Last night was an especially interesting mom trade. Traci was from Scottsdale, Arizona. Her introduction was filmed in her giant bathroom while she was in mid-bubble bath, bragging about her Tuscany inspired manse and all its trappings. She had her perfect house with her perfect hair, perfect boobs, perfect husband and perfect kids. She just knew she could show her new family a thing or two about—what else?—being perfect. Penny, on the other hand, was a pine nut farmer from Licking, Missouri (I want to move there just so I can say I live in Licking). That’s right, “we’re in pine nuts” (At one point during the episode they were sewing up nut bags—I kid you not!—but I digress). Penny was all about getting dirty (both literally and figuratively). When she appeared at the airport to meet her new “husband,” she was wearing teddy bear slippers with her dress. Her explanation: “My husband gave these to me because I’m afraid of bears.” Um, whaaaa??? She was a trip, that’s for sure. She didn’t follow the herd, no way, but there was something about her. There was also something about Traci, only that “something” didn’t really blossom until near the end of the show. The mothers had spent a week with the other’s family. One week observing, interacting, taking it all in. Penny saw not perfection, but rejection and cruelty. That is, the Arizona family’s youngest child did not meet his father’s perfect standards and was reminded of that every day during whatever activity at which he was not perfect. As if that was not bad enough, he was constantly reminded how really perfect his older sibling was! Ugh. Penny caught on to this really quickly and invited the boy to take a walk and just talk. It was at this point that even I could feel the little guy’s heart breaking due to the lack of acceptance by his own father.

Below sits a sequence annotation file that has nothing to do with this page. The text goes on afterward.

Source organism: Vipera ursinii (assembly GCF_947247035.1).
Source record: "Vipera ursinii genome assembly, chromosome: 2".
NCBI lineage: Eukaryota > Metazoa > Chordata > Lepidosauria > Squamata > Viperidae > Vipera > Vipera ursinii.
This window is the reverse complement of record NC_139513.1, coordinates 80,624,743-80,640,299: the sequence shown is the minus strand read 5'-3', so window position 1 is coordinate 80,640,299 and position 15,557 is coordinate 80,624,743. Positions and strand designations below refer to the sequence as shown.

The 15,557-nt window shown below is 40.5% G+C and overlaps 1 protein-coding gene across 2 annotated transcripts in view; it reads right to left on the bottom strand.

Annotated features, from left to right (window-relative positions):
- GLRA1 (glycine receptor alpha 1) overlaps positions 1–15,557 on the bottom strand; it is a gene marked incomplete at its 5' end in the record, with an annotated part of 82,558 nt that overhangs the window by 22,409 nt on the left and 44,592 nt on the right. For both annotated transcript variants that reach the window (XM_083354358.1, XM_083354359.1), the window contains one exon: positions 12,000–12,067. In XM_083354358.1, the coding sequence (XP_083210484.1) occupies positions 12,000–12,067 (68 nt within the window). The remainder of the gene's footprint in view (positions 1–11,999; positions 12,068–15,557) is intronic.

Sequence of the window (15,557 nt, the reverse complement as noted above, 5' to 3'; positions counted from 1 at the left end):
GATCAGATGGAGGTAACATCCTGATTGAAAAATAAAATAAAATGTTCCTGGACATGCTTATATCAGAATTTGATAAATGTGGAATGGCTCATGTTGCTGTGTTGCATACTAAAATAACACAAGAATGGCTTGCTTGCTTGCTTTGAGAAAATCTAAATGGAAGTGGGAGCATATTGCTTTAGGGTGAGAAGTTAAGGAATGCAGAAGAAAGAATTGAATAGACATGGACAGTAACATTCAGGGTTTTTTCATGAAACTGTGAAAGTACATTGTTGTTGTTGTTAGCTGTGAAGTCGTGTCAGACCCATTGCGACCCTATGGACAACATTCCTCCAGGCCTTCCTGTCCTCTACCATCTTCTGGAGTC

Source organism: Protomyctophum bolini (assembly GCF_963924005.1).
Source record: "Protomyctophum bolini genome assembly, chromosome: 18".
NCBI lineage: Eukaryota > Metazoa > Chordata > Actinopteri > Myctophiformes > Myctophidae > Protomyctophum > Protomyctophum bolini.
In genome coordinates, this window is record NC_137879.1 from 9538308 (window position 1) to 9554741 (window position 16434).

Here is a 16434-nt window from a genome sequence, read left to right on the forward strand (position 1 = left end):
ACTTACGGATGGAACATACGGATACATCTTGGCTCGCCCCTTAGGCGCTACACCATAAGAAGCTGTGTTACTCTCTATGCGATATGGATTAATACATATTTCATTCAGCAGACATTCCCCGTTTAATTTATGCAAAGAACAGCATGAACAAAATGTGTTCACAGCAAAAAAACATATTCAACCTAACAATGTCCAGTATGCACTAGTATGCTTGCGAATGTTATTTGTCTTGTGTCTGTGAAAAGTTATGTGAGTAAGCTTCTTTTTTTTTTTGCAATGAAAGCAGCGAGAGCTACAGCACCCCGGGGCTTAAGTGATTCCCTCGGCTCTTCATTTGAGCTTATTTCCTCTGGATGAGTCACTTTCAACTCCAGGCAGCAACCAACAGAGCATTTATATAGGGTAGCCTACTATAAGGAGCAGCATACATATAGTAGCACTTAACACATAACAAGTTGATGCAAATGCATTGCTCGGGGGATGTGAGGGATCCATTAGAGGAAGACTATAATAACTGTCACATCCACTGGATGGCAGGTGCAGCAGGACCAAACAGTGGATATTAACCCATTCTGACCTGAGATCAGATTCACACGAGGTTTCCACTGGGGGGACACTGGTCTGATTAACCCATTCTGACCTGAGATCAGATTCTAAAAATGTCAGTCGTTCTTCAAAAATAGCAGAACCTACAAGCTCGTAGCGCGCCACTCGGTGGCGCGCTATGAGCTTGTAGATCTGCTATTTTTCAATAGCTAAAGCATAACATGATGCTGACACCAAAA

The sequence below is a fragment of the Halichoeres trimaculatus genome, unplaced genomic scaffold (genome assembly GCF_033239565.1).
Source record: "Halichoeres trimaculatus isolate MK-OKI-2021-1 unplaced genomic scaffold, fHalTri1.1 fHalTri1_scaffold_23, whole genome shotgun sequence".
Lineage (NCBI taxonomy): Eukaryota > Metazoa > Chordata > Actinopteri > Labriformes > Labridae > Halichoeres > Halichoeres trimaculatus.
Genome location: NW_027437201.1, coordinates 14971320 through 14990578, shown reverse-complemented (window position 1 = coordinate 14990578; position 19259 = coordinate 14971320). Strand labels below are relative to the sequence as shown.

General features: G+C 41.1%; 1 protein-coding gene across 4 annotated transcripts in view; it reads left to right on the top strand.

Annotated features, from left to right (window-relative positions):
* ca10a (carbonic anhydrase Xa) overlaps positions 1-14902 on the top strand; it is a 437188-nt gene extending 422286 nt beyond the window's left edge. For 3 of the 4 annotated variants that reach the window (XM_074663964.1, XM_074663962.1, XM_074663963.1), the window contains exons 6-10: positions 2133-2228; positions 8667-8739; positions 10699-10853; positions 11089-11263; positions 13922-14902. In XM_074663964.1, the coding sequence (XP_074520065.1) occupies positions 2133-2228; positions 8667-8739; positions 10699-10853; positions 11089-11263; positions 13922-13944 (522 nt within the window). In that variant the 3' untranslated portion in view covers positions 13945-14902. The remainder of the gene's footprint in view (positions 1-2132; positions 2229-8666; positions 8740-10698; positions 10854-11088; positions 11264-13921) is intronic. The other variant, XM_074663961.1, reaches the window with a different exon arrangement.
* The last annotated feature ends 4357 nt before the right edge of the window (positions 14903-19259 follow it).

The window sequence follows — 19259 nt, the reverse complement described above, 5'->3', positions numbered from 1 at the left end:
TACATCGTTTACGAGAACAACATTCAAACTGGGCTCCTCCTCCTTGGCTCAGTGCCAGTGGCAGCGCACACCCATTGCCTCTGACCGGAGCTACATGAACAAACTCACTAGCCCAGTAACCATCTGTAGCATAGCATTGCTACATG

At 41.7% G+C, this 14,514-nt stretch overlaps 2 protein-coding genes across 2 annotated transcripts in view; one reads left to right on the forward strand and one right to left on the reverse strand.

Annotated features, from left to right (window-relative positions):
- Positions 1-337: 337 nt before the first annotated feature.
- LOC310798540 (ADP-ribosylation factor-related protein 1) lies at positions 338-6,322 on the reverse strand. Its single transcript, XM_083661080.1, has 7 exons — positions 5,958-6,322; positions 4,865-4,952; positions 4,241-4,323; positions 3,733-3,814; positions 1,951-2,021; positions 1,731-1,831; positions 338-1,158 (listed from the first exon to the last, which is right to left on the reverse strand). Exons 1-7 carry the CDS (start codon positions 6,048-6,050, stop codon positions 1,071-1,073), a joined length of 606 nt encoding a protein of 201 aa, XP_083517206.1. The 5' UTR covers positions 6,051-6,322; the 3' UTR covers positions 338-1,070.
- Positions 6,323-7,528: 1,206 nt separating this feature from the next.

Meanwhile, back at the pine nut ranch, Traci finally decided that instead of sitting around surrounded by imperfection that she might help do something about it. She helped the dad organize his filing system. She helped sew up nut bags (ha ha I said nut bags—again!). She took the son shopping for a pair of tennis shoes (for which he was so incredibly grateful that it choked me up) and was finally able to see that just because these people didn’t have a lot of “stuff” that they were very rich indeed… Rich with love, acceptance and true affection for one another.